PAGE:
Nymph Falls is a popular swimming hole in the Comox Valley. File photo

Bystanders use rope to haul man out of swift-flowing Vancouver Island river

Comox Valley Search and Rescue volunteer cautions against river swimming

A group of bystanders used a rope to rescue a young man caught in high water last week near Courtenay.

But while their efforts prevented a possible tragedy, Comox Valley Search and Rescue cautions the public that might not always to the case when it comes to river rescues.

“One of the absolutes of swift water rescue is to never tie anyone into a rope,” CVSAR volunteer Mike Bryan said in the wake of the Aug. 18 incident at Nymph Falls. “Somebody can get pulled under by the current, and it can bend them at the waist, especially in a strong current…(But) They did their best and they got him out.”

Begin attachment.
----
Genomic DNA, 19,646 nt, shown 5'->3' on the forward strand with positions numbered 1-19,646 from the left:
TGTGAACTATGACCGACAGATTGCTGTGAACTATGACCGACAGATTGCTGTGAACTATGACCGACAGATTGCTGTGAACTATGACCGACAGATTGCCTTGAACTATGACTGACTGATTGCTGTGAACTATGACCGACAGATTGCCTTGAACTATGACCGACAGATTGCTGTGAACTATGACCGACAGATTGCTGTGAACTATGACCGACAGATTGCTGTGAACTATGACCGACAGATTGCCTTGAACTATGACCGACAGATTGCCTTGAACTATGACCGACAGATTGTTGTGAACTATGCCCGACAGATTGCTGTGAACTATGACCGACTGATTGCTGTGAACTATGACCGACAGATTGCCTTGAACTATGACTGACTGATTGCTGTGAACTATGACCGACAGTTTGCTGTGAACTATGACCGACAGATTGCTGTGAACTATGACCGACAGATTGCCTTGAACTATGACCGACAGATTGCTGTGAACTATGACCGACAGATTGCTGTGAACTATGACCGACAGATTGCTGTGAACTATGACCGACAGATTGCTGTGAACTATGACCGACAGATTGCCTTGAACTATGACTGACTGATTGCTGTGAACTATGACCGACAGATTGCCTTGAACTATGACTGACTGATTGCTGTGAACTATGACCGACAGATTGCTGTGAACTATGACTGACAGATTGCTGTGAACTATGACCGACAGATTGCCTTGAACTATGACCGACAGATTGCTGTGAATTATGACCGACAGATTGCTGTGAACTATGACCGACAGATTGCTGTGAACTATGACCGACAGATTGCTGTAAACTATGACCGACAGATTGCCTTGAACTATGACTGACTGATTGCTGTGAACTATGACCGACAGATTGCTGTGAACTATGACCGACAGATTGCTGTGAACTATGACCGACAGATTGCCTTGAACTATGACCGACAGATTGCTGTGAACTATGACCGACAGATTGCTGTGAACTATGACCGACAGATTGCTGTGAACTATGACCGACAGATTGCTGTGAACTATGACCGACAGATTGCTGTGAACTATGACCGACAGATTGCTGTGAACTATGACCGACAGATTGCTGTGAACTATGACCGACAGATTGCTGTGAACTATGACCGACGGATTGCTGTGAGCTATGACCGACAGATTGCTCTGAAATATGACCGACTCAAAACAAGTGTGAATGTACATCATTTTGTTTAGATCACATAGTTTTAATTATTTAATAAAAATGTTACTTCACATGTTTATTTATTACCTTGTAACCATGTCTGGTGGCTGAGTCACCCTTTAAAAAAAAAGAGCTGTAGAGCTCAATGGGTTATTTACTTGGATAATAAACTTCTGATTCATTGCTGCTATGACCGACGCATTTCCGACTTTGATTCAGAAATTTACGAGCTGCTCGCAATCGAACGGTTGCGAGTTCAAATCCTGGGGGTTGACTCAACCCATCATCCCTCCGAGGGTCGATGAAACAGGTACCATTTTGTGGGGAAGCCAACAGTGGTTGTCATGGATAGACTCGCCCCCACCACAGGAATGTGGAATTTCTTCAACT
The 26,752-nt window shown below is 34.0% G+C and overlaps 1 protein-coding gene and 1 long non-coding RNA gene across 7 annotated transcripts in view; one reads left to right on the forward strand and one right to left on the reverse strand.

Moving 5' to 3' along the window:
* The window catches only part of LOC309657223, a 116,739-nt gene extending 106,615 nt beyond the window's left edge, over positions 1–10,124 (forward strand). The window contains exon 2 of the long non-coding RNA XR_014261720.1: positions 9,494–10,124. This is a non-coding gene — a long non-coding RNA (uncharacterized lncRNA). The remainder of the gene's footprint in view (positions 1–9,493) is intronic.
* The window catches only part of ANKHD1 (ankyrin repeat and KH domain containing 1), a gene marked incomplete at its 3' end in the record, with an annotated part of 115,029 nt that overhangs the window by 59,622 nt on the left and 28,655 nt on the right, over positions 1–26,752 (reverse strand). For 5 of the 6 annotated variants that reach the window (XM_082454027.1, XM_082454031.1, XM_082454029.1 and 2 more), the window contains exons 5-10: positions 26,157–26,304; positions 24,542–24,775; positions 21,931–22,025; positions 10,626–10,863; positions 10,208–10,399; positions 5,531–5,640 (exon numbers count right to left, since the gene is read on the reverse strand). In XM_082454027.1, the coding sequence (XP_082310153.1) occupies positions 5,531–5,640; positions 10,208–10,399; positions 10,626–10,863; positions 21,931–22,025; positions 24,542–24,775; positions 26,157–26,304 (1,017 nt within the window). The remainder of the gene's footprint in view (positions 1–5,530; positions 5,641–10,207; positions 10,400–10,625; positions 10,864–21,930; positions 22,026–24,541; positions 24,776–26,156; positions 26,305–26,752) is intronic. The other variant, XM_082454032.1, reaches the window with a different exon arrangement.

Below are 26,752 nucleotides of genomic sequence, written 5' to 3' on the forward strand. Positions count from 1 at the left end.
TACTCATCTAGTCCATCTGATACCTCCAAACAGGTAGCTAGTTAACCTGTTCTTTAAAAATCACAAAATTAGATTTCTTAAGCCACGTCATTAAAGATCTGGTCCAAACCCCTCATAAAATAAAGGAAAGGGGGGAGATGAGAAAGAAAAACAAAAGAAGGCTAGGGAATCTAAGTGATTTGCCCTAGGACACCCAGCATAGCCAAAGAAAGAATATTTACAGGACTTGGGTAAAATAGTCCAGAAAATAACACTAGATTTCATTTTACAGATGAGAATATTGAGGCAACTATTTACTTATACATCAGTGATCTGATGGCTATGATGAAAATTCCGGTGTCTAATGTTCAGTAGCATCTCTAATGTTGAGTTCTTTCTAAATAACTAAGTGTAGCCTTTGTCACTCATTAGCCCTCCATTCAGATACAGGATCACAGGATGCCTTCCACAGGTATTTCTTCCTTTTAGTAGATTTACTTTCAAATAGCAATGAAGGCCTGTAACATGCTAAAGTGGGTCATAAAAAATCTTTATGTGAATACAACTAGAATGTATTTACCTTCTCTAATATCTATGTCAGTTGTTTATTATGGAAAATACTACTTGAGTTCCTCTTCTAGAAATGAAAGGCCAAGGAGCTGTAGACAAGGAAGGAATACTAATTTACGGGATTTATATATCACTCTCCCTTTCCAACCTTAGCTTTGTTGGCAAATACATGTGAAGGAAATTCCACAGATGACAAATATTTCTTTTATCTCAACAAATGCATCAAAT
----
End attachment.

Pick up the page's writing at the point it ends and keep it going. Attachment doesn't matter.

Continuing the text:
READ ALSO: Rope rescue required after man falls into Nanaimo River

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Bryan recommends calling 9-1-1 and staying out of the water in the event of a river emergency. He also recommends not drinking alcohol while tubing.

“Rivers change, flow levels change constantly.”

At the time of the incident, signage warned that flows were above normal at Nymph Falls.

“And trees fall. It’s a wild river, it’s not an amusement park, and people forget that,” Bryan said.

He also notes that slippery rocks add to the risk factor.

“There’s lots of places to swim. We have lakes. I don’t recommend swimming in wild rivers.”

When CVSAR teams engage in a river rescue, volunteers wear felt waders, dry suits, helmets and personal flotation devices.

“This guy was very lucky, but it could have easily gone the other way,” Bryan said. “The rescuers could have got hurt, too. That’s another concern, we always have to try to call off would-be rescuers, and just let us do it.”

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